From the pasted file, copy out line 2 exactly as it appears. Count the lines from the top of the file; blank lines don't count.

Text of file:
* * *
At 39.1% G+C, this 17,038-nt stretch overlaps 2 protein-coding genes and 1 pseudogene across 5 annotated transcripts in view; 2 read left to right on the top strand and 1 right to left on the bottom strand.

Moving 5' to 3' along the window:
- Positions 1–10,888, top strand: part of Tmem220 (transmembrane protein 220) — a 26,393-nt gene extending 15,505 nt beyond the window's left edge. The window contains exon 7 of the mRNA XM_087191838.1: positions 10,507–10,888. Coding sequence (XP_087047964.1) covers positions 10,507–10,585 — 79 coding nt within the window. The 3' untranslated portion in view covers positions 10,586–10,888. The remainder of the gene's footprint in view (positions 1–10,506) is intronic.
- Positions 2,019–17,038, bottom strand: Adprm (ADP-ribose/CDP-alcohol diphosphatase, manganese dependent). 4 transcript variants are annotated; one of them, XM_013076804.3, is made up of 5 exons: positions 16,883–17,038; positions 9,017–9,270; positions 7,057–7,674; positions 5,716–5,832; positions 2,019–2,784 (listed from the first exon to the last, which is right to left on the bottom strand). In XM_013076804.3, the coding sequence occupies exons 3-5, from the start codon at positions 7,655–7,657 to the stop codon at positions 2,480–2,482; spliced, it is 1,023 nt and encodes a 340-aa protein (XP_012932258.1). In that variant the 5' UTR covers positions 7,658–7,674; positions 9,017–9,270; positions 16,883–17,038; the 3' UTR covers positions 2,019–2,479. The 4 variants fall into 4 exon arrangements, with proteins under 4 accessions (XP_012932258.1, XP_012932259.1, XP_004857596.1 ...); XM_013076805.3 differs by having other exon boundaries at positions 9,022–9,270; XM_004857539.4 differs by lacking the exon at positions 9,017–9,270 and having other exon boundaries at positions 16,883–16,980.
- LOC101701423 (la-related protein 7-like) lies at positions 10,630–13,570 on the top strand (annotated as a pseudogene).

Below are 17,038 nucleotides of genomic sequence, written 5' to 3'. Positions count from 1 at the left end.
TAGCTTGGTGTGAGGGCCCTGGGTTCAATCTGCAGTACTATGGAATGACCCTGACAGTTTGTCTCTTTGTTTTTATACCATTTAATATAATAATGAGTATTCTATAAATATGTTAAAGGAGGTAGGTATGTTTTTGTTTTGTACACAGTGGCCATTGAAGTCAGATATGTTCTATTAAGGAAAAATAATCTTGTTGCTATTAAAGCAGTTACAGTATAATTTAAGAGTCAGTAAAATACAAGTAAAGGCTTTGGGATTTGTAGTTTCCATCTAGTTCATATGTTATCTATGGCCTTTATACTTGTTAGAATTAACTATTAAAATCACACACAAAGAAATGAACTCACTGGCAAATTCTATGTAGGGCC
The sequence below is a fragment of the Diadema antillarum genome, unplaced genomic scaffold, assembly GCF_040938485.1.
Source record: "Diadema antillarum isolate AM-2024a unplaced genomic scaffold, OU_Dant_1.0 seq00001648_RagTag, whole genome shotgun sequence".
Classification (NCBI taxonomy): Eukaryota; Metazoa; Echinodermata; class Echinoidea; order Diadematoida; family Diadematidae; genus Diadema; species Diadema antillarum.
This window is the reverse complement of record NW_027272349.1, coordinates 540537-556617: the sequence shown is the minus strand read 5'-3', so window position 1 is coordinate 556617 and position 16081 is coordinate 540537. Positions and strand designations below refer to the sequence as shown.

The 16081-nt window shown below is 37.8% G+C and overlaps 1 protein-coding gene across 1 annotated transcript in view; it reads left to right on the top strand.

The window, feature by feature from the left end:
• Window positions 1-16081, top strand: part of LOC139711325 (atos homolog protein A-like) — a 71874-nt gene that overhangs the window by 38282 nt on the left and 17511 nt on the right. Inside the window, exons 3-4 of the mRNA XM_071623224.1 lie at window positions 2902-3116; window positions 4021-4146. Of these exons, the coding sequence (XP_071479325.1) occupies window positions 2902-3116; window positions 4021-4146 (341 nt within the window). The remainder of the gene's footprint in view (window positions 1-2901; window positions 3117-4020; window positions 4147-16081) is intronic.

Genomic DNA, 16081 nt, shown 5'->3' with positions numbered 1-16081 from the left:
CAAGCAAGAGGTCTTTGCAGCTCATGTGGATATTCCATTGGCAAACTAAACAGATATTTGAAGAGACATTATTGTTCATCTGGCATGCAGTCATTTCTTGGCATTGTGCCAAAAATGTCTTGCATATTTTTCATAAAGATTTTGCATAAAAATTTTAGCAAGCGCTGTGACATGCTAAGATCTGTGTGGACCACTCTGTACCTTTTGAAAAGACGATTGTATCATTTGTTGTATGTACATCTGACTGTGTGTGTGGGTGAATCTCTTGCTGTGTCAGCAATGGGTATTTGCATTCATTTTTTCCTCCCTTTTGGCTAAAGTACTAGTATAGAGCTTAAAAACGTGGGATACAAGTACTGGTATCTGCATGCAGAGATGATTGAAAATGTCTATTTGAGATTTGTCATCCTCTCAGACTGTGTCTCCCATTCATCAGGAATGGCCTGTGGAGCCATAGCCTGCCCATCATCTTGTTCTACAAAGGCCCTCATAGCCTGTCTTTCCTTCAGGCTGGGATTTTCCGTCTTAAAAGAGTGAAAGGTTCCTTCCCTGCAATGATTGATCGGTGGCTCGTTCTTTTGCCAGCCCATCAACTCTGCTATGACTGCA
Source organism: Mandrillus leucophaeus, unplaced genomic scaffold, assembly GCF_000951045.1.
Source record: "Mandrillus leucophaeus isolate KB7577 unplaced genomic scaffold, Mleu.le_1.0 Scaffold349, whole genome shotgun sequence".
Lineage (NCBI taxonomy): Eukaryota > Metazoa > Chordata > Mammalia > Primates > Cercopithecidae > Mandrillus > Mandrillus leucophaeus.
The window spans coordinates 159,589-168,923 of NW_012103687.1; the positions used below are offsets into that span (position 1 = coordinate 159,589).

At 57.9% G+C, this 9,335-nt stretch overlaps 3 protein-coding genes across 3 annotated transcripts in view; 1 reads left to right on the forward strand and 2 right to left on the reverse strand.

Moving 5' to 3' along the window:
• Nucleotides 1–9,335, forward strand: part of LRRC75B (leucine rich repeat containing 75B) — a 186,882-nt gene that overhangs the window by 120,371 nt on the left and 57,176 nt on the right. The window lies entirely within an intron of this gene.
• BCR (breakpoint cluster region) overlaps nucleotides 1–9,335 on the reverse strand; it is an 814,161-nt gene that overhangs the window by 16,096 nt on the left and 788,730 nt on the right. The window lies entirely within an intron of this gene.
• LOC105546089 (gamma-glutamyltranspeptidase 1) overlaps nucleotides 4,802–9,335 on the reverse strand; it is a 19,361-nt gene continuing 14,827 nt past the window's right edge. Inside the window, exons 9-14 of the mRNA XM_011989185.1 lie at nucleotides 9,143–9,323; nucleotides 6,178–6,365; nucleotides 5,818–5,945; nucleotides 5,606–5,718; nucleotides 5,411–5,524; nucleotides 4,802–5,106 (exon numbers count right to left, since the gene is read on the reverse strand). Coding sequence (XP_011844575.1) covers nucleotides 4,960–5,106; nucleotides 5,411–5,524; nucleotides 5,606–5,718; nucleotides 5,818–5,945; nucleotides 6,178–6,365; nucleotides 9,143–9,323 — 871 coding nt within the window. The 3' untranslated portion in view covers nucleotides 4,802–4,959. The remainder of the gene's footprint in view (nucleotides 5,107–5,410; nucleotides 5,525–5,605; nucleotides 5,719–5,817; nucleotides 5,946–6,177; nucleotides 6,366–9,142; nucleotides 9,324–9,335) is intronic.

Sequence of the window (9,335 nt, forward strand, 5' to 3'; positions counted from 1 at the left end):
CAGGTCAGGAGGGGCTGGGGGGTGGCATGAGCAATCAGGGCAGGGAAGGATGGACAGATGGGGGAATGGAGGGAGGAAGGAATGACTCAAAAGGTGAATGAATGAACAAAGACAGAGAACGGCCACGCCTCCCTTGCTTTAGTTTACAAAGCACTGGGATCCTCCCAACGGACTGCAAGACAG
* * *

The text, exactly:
Moving 5' to 3' along the window: